•A tan will offer limited protection from sunburn, but usually no more than SPF4, depending on your skin type. It does not protect from DNA damage, which can lead to skin cancer.
•Some people who use fake tans mistakenly believe that a tan will provide them with protection against UV radiation. As a result, they may not take sun protection measures, putting them at greater risk of skin cancer.
Protect your skin
•For best protection, we recommend a combination of sun protection measures:
Slip on some sun-protective clothing – that covers as much skin as possible
Slop on broad spectrum, water resistant SPF30+ sunscreen. Put it on 20 minutes before you go outdoors and every two hours afterwards. Sunscreen should never be used to extend the time you spend in the sun.
slap on a hat – that protects your face, head, neck and ears
Slide on some sunglasses – make sure they meet Australian Standards
•Be extra cautious in the middle of the day when UV levels are most intense.
•For further information please read our position statements on eye protection.
SunSmart UV alert
•The SunSmart UV Alert is reported in the weather section of daily newspapers and on the Bureau of Meteorology website.
•Issued by the Bureau when they forecast a UV Index for the day of three or above, the SunSmart UV Alert identifies the times during the day when sun protection will be needed.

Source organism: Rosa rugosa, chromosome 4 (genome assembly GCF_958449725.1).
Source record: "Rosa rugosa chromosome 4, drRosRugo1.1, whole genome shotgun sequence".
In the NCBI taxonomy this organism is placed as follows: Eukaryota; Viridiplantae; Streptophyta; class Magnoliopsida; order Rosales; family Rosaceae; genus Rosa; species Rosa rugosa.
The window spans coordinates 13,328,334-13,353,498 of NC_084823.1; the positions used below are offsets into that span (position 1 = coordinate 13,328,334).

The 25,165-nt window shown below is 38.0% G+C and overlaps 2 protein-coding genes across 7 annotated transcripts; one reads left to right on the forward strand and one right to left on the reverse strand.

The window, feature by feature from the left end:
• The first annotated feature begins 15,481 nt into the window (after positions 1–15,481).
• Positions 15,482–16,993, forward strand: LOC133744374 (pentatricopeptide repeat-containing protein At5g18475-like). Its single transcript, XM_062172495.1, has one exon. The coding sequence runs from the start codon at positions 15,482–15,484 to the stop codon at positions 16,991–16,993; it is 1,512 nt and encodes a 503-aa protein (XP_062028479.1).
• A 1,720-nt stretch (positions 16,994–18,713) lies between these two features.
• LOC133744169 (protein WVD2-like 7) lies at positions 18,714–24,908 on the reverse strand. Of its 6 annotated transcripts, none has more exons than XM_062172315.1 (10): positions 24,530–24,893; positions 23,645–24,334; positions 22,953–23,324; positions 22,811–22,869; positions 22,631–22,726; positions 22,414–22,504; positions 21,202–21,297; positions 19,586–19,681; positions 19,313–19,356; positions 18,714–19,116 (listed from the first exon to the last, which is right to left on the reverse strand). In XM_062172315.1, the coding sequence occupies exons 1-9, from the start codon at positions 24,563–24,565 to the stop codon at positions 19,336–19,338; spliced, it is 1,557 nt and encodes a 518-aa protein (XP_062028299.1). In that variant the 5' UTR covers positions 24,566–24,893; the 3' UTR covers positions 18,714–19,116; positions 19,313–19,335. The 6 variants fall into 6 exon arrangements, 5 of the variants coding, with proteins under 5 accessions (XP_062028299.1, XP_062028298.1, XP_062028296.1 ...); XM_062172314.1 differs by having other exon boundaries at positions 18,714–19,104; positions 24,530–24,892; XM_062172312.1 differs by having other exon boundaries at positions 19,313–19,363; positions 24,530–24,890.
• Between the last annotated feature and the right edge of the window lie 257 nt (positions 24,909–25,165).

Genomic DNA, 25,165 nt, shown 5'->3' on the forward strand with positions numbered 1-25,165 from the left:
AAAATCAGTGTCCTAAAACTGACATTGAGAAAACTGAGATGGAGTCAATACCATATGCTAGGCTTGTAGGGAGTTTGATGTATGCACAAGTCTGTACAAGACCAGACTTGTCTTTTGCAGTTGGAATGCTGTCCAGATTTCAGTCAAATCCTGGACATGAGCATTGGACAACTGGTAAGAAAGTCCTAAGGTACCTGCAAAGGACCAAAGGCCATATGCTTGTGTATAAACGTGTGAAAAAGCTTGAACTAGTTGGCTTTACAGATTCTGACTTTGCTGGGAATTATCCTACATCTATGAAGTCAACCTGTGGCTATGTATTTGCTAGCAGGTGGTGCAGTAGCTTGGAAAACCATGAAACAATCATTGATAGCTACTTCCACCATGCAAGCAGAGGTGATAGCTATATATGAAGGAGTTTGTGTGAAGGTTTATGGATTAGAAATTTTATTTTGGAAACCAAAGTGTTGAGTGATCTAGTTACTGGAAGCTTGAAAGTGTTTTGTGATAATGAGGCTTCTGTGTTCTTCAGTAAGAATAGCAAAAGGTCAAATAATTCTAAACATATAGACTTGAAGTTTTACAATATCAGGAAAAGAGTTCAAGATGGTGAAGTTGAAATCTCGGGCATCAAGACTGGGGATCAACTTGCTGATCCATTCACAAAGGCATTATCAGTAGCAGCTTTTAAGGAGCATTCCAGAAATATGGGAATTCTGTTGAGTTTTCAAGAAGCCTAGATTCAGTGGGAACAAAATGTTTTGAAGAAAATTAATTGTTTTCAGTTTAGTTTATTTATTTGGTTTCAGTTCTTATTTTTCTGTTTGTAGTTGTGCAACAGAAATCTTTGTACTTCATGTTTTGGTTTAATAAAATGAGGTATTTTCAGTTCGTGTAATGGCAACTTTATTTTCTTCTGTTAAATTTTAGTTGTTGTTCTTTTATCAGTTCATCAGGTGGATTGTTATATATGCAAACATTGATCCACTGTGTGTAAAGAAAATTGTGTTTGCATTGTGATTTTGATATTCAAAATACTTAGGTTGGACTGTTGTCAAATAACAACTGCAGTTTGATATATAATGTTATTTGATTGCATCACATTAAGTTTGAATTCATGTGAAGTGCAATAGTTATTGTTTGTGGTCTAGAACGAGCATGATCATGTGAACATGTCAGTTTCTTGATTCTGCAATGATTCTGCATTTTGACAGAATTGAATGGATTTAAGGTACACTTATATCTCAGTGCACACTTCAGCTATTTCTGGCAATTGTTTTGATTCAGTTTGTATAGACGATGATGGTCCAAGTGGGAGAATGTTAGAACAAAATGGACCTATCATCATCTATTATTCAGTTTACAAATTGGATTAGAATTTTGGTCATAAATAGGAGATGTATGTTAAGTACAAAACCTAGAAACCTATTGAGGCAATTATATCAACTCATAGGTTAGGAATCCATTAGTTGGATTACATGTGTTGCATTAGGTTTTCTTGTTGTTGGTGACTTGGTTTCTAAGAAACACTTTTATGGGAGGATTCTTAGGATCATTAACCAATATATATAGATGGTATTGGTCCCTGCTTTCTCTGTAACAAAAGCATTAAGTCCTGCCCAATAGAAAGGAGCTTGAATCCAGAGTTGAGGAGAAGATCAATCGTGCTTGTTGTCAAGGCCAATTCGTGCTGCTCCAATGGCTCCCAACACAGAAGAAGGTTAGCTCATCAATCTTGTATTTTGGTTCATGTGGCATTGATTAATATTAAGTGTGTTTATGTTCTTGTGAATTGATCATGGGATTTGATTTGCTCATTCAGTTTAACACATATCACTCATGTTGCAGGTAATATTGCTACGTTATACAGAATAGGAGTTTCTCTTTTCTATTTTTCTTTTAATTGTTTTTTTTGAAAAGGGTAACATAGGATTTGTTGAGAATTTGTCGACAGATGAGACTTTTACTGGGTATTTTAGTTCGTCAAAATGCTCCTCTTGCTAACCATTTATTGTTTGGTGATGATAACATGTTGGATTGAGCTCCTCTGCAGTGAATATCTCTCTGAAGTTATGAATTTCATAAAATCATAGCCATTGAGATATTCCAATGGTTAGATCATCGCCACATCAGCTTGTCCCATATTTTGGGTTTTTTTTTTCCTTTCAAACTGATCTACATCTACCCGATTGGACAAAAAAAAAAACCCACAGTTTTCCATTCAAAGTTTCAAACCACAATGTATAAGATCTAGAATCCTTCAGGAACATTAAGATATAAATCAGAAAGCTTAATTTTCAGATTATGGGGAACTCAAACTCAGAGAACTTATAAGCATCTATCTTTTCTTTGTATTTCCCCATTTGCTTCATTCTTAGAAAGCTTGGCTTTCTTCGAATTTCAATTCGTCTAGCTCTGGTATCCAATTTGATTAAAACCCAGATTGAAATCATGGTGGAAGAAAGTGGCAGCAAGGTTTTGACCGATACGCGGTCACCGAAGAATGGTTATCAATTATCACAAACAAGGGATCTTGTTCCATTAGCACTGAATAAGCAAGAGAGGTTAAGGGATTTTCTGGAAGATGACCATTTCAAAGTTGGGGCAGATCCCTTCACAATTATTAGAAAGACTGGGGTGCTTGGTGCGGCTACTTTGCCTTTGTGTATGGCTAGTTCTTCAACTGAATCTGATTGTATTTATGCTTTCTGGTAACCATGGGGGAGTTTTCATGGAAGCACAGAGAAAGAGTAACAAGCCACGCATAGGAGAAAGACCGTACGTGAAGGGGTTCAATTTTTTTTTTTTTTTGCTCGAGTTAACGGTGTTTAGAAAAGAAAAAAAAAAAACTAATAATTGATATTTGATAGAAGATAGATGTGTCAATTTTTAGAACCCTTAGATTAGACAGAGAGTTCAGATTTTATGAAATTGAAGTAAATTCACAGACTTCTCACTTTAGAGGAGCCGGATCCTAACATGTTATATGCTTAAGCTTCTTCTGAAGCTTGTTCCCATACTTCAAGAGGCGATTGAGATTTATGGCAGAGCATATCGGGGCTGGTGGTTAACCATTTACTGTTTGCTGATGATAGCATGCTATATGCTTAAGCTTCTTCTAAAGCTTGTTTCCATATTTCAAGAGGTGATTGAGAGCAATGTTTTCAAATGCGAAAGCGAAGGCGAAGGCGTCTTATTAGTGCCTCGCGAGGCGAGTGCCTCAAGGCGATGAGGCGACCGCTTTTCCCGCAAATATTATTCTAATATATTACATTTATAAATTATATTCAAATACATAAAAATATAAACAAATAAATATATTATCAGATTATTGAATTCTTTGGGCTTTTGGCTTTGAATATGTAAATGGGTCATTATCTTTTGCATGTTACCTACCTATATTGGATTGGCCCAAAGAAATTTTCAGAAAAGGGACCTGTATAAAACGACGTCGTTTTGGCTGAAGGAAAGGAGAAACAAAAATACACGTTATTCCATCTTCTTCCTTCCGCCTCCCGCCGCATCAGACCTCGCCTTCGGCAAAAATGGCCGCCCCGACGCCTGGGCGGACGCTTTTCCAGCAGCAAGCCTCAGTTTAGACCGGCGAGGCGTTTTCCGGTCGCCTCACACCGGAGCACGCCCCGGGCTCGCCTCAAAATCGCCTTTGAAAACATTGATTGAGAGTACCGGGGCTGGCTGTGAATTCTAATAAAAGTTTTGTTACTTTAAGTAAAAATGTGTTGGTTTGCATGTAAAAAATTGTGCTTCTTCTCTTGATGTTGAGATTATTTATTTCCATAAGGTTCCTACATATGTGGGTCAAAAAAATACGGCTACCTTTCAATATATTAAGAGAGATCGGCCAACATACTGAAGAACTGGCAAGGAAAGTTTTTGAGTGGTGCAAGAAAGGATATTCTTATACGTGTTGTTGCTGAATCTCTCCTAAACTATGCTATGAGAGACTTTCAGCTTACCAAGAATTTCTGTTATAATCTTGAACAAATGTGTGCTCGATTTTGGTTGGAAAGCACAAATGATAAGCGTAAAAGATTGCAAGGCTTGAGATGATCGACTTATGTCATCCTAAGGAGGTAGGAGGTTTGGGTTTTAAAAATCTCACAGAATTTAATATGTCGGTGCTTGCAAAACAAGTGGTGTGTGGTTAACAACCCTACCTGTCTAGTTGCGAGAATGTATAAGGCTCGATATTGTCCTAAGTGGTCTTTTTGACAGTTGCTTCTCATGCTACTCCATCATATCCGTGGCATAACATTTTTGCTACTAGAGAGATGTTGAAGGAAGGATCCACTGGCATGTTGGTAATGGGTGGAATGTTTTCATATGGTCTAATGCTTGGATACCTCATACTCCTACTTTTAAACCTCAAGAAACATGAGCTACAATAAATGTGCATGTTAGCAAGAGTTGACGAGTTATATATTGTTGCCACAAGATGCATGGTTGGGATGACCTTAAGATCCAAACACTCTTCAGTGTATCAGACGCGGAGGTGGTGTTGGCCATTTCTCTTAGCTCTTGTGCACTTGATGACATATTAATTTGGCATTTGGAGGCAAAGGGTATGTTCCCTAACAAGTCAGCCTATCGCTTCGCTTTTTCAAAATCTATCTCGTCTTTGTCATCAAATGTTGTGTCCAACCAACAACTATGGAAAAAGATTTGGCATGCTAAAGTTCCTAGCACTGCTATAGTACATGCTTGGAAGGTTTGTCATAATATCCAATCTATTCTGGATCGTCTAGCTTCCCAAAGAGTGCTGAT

•Apply sunscreen liberally – at least a teaspoon for each limb, front and back of the body and half a teaspoon for the face, neck and ears. Most people don’t apply enough sunscreen resulting in only 50-80% of the protection stated on the product.
Sun protection and babies
Evidence suggests that childhood sun exposure contributes significantly to your lifetime risk of skin cancer. Cancer Council Australia recommends keeping babies out of the sun as much as possible for the first 12 months.
Where this is not possible, parents and carers should minimise exposure by:
1.Planning the day’s activities outside the middle of the day when UV levels are most intense.
2.Cover as much skin as possible with loose fitting clothes and wraps made from closely woven fabrics.
3.Choosing a hat that protects the baby’s face, neck and ears.
4.Make use of available shade or create shade for the pram, stroller or play area. The material should cast a dark shadow. The baby will still need to be protected from scattered and reflected UV radiation.
5.Keep an eye on the baby’s clothing, hat and shade to ensure they continue to be well-protected.
6.Apply a broad spectrum, water resistant sunscreen to small areas of the skin that cannot be protected by clothing, such as the face, ears, neck and hands, remembering to reapply the sunscreen every two hours or more often it is wiped or washed off.
•There is no evidence that using sunscreen on babies is harmful, although some babies may develop minor skin irritation. Try sunscreen milks or creams for sensitive skin which are less likely to irritate the skin. As with all products, use of any sunscreen should cease if any unusual reaction occurs.